It was extremely hot (35 C/95F) and the humidity made it feel worse so we bought some popsicles at a stand and walked into the park to find about 18 young people dressed in kimonos pracLower displaying the sake at nihonshu jouhoukanticing a traditional looking dance. Ryan Lower, the English teacher from now on referred to as Lower, asked someone standing around what the youths were practicing for and we found out that there was a matsuri (festival in English) going on that night from 6pm to 9pm. Something to note: Lower and myself combined have about a 3rd grader’s skill in the Japanese language, maybe less, but both of us can pretty much get across what we mean to say. From there we headed a little farther South into Hibiya to a place called Nihonshu Jouhoukan (Japanese Sake Information Pavilion, or at least that’s what Lonely Planet translates it to) where we did tasting of 15 different sake. 520 yen to try 5 different sake. It was amazing, I will be posting what we thought of them at a later date. Walking out quite buzzed we headed to Ebisu to the Beer Museum, the next logical point of interest.

The museum was entertaining, unfortunately it was all in Japanese so we couldn’t read it. There was an awesome animation, well more accurately it was live action characters superimposed onto a diorama. Apparently the history of making beer involves both a beer fairy and a beer devil, we couldn’t understand more of the animation because it was in Japanese, none the less my life was fulfilled knowing that the beer fairy exists. We then proceeded down to an area where we tasted 4 different beers of Yebisu and Sapporo for 400 yen. I liked the Yebisu Black which was a dark beer and the Sapporo pale ale.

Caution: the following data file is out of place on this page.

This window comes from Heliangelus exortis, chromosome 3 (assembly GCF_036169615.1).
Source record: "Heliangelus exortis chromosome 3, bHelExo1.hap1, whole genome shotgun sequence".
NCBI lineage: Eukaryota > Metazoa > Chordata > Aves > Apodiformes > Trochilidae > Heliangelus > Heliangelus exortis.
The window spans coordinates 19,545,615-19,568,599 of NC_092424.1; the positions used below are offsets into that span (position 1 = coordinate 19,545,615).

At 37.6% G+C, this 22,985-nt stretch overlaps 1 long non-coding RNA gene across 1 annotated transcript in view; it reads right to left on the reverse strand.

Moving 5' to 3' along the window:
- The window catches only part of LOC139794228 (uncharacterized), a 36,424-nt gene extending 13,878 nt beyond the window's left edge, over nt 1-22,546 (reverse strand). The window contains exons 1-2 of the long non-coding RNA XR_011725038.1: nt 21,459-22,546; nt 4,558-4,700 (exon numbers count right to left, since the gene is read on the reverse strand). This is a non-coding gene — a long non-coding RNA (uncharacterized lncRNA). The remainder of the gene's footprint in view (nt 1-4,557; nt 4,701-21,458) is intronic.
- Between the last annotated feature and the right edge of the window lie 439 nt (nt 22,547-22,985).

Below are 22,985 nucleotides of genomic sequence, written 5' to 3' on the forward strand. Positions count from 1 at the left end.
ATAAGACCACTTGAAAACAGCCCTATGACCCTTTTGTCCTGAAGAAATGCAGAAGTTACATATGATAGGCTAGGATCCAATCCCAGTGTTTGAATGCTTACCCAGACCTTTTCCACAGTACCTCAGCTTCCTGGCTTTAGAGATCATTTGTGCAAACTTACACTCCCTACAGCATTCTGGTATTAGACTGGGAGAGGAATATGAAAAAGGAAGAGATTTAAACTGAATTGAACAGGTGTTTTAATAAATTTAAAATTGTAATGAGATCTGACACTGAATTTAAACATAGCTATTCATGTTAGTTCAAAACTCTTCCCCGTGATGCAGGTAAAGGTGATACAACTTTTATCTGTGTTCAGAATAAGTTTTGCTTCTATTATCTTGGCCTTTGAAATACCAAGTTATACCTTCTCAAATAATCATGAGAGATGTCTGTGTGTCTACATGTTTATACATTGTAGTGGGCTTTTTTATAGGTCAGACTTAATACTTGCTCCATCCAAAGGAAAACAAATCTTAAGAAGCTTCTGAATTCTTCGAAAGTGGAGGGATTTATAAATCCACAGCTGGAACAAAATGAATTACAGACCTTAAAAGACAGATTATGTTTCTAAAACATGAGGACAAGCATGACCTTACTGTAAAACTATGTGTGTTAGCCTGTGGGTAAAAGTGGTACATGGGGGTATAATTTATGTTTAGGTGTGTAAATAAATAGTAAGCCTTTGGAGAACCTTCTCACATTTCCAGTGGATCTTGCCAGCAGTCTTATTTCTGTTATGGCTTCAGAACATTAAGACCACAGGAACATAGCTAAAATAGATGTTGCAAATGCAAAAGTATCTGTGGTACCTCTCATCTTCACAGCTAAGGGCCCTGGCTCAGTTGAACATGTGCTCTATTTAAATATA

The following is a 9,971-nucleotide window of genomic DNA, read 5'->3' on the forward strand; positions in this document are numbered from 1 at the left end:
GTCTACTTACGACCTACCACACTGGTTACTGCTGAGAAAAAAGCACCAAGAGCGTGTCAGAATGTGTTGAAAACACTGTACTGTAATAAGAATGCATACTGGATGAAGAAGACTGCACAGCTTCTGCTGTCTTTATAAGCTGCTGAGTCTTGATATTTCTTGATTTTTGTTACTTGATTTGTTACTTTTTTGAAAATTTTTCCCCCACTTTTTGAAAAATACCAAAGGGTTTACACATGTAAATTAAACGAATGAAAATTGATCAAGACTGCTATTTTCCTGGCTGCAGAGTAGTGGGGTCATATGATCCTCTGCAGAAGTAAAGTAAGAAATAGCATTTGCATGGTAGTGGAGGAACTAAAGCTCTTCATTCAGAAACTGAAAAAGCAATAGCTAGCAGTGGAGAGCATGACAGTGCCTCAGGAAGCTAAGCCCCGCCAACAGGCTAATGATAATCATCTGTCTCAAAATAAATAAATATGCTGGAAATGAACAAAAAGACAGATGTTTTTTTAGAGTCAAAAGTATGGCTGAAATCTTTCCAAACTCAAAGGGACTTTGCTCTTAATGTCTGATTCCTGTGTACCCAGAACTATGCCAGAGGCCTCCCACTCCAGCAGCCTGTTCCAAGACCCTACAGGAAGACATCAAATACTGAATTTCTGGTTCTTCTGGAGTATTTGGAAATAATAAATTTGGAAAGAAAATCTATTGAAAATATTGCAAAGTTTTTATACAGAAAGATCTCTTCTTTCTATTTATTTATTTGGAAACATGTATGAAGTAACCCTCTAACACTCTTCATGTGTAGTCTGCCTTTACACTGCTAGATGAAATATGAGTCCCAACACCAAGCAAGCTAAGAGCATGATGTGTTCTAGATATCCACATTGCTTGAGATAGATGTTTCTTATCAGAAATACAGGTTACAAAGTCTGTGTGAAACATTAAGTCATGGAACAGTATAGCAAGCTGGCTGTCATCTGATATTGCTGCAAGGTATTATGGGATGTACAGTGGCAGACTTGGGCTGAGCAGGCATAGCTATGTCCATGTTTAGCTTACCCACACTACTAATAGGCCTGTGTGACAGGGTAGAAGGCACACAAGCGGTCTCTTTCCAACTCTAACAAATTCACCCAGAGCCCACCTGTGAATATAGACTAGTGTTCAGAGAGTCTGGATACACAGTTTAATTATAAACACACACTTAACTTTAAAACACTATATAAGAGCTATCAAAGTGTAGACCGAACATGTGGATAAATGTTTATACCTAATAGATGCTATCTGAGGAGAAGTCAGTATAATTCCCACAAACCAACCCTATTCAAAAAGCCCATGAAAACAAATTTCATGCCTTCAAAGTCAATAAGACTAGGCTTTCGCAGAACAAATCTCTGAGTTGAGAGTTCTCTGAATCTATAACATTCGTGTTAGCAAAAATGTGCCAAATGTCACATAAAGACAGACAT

After we finished up in Ebisu we headed over to the matsuri in Hibiya Koen. It was very amusing I will let the pictures and the videos tell the story of the matsuri when they get online.

Click on one of the photos to be brought to my flickr where you can view the rest. I tried takoyaki (balls of dough with octopus inside) for the first time, and it was delicious. There was a really nice police man who, when I said that I was tired in Japanese (out of reflex), massaged my neck then took one of our fans and started fanning us for a couple of minutes (there’s a picture of that in my flickr). *sigh* If only cops were like that in the US we might have more respect for them. Overall we had a great night at the matsuri, we then proceeded to venture out to find dinner in the area. After dinner we went back to the Ryokan. Extremely tired, we crashed.

I was planning to post both Day 3 and along with the podcast tonight but after another full day of traveling in Tokyo I’m tired as hell and even writing this took great effort. I think we might redo the podcast as well so we’ll see what happens with that. The pictures will be are up as soon as flickr updates my account to a pro account and the videos will be up that we have taken thus far shortly as well. Tomorrow I will write about Day 3 and I think I’ll have the podcast up as well, no guarantees though ^_^ until then!